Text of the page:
Esther’s Rowan Tee
With the mustard leopard print jersey pointelle in January’s Mini Box Esther made a Megan Nielsen Rowan Tee.
I can’t believe how far I’ve come in my sewing journey. When I started sewing, like most people, I started with stable woven fabrics. I got used to the ease of pressing, cutting and handling stable woven fabrics. As I got more confident in my sewing, I started branching into more adventurous woven fabrics, however, I stayed clear from knit fabrics.
I can’t believe it but my fear of knits went on for about two years. I don’t know what made me decide to face my fears. But I decided to feel fear and do it anyway. I used the Stretch book by Tilly Walnes to assist with my first adventure into the knit world. I haven’t looked back since.
In the past when I’ve received the Mini Box with a woven fabric, I always took my time to think about what to make but because of the magical stretch of knits, there are a good number of garments that can be made with only 1m of fabric.
I really love mustard and I’m hoping to increase the number of mustard garments in my wardrobe so getting this fabric was perfect. The fabric has a beautiful stretch and I thought it would be perfect for a top.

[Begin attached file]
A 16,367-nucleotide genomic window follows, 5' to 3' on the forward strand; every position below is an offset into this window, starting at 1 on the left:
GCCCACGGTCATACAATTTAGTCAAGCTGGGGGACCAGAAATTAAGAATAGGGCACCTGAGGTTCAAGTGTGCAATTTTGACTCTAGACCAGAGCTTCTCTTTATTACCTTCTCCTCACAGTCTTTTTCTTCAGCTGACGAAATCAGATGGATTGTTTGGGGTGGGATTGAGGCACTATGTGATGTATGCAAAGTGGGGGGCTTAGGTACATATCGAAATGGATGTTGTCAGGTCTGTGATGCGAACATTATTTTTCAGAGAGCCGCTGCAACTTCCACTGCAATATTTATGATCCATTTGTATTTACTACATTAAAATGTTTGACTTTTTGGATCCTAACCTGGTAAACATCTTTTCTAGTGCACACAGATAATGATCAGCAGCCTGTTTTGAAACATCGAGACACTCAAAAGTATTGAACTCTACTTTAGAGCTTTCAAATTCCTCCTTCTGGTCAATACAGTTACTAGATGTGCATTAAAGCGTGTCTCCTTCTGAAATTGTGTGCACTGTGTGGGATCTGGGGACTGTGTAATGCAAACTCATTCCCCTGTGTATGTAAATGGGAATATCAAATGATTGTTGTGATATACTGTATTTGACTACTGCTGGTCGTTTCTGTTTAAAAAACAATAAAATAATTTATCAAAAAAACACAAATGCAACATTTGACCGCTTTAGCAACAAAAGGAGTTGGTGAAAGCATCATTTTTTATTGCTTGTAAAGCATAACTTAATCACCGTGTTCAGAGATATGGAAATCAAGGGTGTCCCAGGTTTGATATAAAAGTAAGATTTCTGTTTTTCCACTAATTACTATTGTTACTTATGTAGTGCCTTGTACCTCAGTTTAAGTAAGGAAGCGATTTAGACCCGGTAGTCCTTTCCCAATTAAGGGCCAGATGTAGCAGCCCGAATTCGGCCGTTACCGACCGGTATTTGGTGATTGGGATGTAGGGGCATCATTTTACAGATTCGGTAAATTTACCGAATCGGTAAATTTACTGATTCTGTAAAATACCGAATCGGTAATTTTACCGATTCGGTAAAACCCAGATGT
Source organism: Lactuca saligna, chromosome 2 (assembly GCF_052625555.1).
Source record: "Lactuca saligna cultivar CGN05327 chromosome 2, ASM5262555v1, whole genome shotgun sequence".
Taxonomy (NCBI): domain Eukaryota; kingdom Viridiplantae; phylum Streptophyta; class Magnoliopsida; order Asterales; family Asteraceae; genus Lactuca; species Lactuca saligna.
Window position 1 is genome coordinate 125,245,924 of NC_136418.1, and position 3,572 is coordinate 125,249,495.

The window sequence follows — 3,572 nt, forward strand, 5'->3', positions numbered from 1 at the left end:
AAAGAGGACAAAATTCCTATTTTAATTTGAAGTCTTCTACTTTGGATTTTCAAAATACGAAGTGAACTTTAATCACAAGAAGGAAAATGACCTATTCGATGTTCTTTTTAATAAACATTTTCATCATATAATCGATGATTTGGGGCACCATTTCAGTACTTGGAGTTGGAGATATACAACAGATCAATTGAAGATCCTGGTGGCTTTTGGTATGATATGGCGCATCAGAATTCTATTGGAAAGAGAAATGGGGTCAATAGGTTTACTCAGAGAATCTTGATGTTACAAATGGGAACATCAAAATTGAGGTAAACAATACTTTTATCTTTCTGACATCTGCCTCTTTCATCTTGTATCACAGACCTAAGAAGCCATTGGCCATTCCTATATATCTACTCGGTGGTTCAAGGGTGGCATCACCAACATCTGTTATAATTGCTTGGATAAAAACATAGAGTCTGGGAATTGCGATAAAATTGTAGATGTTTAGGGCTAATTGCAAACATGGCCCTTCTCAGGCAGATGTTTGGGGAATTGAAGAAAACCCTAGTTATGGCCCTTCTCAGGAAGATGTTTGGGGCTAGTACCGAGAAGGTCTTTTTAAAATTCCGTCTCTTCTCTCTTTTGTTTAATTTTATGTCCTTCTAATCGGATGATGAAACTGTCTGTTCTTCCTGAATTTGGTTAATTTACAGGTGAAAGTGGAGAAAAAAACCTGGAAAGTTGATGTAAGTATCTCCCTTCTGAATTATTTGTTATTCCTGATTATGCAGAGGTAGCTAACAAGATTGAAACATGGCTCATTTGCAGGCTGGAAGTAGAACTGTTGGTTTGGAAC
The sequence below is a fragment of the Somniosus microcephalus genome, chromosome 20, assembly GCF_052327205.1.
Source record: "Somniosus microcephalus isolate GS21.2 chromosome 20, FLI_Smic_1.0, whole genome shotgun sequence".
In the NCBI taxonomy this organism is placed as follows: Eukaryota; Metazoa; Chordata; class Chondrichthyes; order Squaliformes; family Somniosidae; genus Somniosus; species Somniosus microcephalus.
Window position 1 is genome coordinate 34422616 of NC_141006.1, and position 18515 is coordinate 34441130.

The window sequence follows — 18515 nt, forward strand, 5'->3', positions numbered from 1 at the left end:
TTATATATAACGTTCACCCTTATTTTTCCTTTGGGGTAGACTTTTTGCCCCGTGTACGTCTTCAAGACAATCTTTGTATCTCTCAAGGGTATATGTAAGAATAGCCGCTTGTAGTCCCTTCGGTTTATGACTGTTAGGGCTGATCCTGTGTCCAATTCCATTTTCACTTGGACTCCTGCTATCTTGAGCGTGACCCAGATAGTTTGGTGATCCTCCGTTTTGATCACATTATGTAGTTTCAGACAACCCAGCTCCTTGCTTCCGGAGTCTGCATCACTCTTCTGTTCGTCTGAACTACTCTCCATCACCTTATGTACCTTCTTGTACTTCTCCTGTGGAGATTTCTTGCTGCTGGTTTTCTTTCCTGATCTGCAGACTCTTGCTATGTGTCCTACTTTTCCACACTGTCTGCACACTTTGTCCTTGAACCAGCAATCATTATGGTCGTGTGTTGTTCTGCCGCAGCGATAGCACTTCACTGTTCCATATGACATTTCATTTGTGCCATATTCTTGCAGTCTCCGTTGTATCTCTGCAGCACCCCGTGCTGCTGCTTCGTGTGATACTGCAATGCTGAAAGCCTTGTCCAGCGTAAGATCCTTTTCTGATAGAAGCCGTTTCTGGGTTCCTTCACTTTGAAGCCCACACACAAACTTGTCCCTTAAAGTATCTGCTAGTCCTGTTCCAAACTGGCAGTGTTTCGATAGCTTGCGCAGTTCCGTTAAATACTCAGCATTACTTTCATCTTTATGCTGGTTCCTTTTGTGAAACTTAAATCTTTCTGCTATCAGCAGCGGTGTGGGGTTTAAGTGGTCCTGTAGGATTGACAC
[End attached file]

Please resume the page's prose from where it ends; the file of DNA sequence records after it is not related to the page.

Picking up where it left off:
I decided to make the Megan Nielsen Rowan Tee, it’s not my first time making this pattern so it was an easy make for me. For this pattern, I scooped the neckline by about 3cm and did the easy full bust adjustment that I use for knit bodices. I also made it shorter but I didn’t measure how much length I took out. As someone who wears high waist bottoms 99% of the time, I figure there’s no reason to make a top so long if I’m only going to tuck it in.
I made most of this top on my overlocker, making it a very quick and easy make. Well, easy after threading my overlocker. Sometimes, I find the process of actually making a garment easier than threading my overlocker.
The neckline finishes off with a band and for the life of me, I almost never get it right on this pattern. This time was no exception, I ended up stretching out the neckband so much while trying to attach it to the neck of the top. In the future, I will draft my own neckband piece or just fold the neck over and topstitch.
This top was a very quick make and as is my usual custom, I didn’t hem the top at all. In the Stretch book, I learnt that knits don’t fray and so they don’t actually need to be hemmed. I also noticed that some ready to wear knit garments left unhemmed, since then, I have used this as an excuse for my laziness. To be honest, hemming is one of my least favourite parts of sewing so if I don’t have to do it, I’ll take that any day. I have been doing this for so many garments and it has never been an issue. Even when I finish the necklines by folding over, I just fold it over once, it’s not going to fray so no need to enclose the raw edge.
I love knits for the instant gratification, I can make a top in about an hour and I quite enjoy the forgiving fi